Many people think that anime is only supposed to be for fun. But, little do they know that some anime also deal with heavy subjects, like death, grief, depression, etc, as part of their storylines.
One of the popular subjects it deals with is mental health, a very important topic that needs more awareness in society. If you have struggled with depression or are just intrigued by mental health-related matters, some anime explore the concepts with appropriate nuance.
15 Anime About Depression & Mental Health
Without much ado, here's a list of 15 of our favorite nuanced anime about depression and mental health-related issues:
1. Welcome to The N.H.K
If we are talking about anime about depression, Welcome to the N.H.K. should definitely be on the list.
Welcome to the N.H.K. was originally a novel written by Tatsuhiko Takimoto that got adapted into a manga series featuring Kendi Owa’s art in 2004. It was made into an anime series by Gonzo K.K. and was aired in 2006. This anime includes themes like depression, anxiety, isolation, and other hardships of life that, perhaps, many of us are dealing with too.
The story is centered around a 22-year-old college dropout, Tatsuro Satou, who has lived as a hikikomori – a person with acute social withdrawal – for four years. Satou is mostly trapped in his room, making him develop ridiculous conspiracy theories, like a secret organization controlling his life, causing him to fail everything.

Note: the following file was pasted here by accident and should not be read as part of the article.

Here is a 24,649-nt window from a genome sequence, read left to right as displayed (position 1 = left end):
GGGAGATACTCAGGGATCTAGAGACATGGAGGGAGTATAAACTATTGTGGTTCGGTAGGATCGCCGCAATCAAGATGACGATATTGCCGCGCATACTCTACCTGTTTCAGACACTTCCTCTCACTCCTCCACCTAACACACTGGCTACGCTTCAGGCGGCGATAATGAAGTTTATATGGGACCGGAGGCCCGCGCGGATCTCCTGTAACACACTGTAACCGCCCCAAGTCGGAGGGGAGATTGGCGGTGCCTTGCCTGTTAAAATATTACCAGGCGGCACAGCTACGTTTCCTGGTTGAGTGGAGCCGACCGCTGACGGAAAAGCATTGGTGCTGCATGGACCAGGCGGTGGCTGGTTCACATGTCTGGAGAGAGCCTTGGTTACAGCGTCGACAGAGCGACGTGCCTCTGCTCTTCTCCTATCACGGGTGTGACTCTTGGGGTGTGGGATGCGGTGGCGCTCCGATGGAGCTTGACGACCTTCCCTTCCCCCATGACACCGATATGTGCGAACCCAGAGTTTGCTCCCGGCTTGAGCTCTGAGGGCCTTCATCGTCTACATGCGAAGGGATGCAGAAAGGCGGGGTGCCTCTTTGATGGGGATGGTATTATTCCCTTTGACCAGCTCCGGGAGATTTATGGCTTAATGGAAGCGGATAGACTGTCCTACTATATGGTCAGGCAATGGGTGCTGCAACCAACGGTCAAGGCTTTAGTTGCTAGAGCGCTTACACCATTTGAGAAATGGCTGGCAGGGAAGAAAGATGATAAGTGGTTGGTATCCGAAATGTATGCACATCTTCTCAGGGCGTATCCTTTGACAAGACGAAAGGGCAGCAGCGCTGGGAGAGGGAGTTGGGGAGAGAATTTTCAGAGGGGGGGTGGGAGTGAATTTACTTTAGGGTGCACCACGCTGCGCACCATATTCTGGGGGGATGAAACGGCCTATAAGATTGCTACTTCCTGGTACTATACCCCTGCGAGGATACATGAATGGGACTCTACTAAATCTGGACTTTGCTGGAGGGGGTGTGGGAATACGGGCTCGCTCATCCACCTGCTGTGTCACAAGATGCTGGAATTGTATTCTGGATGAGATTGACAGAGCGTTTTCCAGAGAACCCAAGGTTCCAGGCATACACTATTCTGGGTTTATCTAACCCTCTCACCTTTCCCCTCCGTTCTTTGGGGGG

On his journey, he meets this mysterious girl named Misaki Nakahara, who seems to know a lot about him even though they haven’t met before. However, little does he know Nakahara is also struggling with depression herself. But then again, the relationship between the two might help Satou to come out of isolation, even though it might be challenging.
2. A Silent Voice
Are you looking for a visually pleasing anime about depression? Then A Silent Voice might be the answer for you.
Produced by Kyoto Animation, directed by Naoko Yamada, and written by Reiko Yoshida, A Silent Voice is an anime movie adapted from the manga written and illustrated by Yoshitoki Oima. The movie premiered in 2016 in Japan and 2017 worldwide. While your usual anime focuses on the protagonists trying to be better people, A Silent Voice gives you a bittersweet situation that makes the audience understand that the future matters as much as the past.
Just like many other teenagers, elementary school student Shouya Ishida struggles to find a way to beat his boredom. A way suddenly pops into his head when a deaf girl, Shouko Nishimiya, transfers to his class. Thoughtlessly, Shouya and the rest of his class bully her just for fun. However, Shoko remains empathetic and is willing to befriend Shouya regardless.